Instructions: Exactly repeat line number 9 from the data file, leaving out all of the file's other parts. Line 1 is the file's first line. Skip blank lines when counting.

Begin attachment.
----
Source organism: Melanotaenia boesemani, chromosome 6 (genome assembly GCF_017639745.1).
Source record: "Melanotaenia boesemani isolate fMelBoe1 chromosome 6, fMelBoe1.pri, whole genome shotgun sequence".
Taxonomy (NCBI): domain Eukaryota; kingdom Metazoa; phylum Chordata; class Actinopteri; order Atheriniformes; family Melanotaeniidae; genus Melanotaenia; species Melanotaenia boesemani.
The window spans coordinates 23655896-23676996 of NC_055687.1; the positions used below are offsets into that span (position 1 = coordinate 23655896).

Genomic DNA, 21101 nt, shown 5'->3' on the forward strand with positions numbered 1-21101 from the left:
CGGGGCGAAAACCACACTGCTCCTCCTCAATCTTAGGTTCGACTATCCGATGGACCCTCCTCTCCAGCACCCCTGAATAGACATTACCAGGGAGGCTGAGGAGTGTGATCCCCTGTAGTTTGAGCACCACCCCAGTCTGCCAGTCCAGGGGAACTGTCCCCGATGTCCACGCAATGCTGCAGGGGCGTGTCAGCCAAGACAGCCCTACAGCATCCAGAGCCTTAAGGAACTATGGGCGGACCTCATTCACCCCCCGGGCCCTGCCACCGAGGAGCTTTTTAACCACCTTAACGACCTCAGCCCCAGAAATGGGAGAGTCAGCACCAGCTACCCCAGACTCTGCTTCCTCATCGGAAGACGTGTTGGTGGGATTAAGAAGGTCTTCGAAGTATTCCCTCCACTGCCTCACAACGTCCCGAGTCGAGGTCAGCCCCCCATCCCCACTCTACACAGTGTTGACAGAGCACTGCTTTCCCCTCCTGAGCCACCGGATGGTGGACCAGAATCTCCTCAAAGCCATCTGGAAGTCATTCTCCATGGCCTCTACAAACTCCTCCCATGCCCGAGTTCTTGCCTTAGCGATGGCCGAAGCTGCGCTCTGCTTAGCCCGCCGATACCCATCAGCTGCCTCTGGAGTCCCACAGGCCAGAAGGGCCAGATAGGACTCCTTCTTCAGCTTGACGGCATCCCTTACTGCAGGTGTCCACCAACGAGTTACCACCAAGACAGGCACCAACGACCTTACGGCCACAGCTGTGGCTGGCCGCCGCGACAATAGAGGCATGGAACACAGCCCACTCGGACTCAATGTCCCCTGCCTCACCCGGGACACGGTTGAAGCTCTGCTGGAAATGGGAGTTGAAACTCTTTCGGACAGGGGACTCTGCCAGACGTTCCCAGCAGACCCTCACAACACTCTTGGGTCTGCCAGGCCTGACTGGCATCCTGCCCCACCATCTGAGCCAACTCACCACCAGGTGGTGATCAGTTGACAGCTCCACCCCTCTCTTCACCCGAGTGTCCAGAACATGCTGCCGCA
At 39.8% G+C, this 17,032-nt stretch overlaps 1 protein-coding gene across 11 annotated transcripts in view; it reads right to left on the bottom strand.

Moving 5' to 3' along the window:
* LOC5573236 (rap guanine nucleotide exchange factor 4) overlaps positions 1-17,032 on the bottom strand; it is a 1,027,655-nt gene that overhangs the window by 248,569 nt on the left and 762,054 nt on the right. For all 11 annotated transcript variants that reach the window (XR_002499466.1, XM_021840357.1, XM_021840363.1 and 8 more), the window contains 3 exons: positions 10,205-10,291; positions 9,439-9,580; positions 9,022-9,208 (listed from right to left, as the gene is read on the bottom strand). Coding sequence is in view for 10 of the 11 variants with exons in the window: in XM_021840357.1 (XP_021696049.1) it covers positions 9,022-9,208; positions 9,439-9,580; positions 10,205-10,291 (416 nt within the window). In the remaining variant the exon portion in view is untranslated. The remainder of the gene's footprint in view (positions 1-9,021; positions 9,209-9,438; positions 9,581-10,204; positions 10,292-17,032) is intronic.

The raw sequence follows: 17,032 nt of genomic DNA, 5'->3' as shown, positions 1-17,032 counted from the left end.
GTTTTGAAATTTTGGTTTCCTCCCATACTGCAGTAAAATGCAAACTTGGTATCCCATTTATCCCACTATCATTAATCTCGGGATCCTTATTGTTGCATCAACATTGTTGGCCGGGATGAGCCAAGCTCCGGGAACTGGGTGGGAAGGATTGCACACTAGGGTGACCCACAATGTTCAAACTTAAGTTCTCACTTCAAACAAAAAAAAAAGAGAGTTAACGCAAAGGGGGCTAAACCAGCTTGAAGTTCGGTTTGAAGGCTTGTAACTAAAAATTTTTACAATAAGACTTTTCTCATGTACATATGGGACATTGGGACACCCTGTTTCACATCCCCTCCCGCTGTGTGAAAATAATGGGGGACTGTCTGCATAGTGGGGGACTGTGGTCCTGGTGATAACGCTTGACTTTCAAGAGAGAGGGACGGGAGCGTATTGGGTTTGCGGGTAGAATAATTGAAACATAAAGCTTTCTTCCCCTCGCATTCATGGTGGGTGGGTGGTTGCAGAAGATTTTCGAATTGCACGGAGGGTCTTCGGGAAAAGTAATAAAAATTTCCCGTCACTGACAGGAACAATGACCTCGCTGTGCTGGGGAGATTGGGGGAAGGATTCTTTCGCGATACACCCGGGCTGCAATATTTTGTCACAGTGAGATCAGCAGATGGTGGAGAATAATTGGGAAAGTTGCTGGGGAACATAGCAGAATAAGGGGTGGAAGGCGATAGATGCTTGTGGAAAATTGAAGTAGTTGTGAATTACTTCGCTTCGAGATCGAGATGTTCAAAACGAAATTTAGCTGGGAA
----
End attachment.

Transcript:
* LOC5573236 (rap guanine nucleotide exchange factor 4) overlaps positions 1-17,032 on the bottom strand; it is a 1,027,655-nt gene that overhangs the window by 248,569 nt on the left and 762,054 nt on the right. For all 11 annotated transcript variants that reach the window (XR_002499466.1, XM_021840357.1, XM_021840363.1 and 8 more), the window contains 3 exons: positions 10,205-10,291; positions 9,439-9,580; positions 9,022-9,208 (listed from right to left, as the gene is read on the bottom strand). Coding sequence is in view for 10 of the 11 variants with exons in the window: in XM_021840357.1 (XP_021696049.1) it covers positions 9,022-9,208; positions 9,439-9,580; positions 10,205-10,291 (416 nt within the window). In the remaining variant the exon portion in view is untranslated. The remainder of the gene's footprint in view (positions 1-9,021; positions 9,209-9,438; positions 9,581-10,204; positions 10,292-17,032) is intronic.